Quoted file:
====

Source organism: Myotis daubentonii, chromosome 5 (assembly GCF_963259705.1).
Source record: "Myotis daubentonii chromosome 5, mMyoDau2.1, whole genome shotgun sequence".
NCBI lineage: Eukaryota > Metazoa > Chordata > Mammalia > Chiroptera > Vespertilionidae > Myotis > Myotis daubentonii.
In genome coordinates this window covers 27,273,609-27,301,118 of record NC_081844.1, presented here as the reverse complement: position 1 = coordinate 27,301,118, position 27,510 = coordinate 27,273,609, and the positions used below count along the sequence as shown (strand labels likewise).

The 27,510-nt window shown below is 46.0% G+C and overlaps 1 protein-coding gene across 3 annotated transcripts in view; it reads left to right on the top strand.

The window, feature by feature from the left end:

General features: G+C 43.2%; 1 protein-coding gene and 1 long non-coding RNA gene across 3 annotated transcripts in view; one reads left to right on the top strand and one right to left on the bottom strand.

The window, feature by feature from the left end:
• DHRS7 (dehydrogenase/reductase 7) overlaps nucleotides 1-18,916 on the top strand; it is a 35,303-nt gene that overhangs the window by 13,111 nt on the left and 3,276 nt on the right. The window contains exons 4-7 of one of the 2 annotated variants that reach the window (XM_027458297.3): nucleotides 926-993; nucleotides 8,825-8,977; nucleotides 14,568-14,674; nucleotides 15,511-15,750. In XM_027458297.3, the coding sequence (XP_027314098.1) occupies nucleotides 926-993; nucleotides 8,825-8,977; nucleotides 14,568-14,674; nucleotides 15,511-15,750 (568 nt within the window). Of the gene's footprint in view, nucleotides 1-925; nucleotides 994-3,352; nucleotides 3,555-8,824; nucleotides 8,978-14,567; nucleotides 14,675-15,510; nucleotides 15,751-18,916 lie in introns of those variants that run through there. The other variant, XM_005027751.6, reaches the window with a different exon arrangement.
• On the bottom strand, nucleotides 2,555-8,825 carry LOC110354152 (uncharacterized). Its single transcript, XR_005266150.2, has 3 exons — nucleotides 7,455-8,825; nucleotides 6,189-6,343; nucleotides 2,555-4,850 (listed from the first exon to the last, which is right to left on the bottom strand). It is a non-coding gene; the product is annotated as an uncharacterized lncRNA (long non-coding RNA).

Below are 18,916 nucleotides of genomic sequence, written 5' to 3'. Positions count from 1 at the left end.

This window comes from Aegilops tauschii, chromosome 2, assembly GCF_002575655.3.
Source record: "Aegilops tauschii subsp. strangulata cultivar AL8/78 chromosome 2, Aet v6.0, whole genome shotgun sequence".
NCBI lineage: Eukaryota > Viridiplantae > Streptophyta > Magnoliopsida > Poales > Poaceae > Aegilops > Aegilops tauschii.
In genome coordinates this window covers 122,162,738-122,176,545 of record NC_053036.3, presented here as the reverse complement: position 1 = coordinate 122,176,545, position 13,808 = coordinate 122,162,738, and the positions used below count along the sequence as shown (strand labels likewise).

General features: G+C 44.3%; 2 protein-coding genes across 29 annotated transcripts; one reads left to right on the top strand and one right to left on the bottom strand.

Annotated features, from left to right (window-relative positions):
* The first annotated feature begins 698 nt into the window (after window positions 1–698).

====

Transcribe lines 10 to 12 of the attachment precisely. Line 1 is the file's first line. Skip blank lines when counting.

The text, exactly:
• On the bottom strand, nucleotides 2,555-8,825 carry LOC110354152 (uncharacterized). Its single transcript, XR_005266150.2, has 3 exons — nucleotides 7,455-8,825; nucleotides 6,189-6,343; nucleotides 2,555-4,850 (listed from the first exon to the last, which is right to left on the bottom strand). It is a non-coding gene; the product is annotated as an uncharacterized lncRNA (long non-coding RNA).

Below are 18,916 nucleotides of genomic sequence, written 5' to 3'. Positions count from 1 at the left end.

This window comes from Aegilops tauschii, chromosome 2, assembly GCF_002575655.3.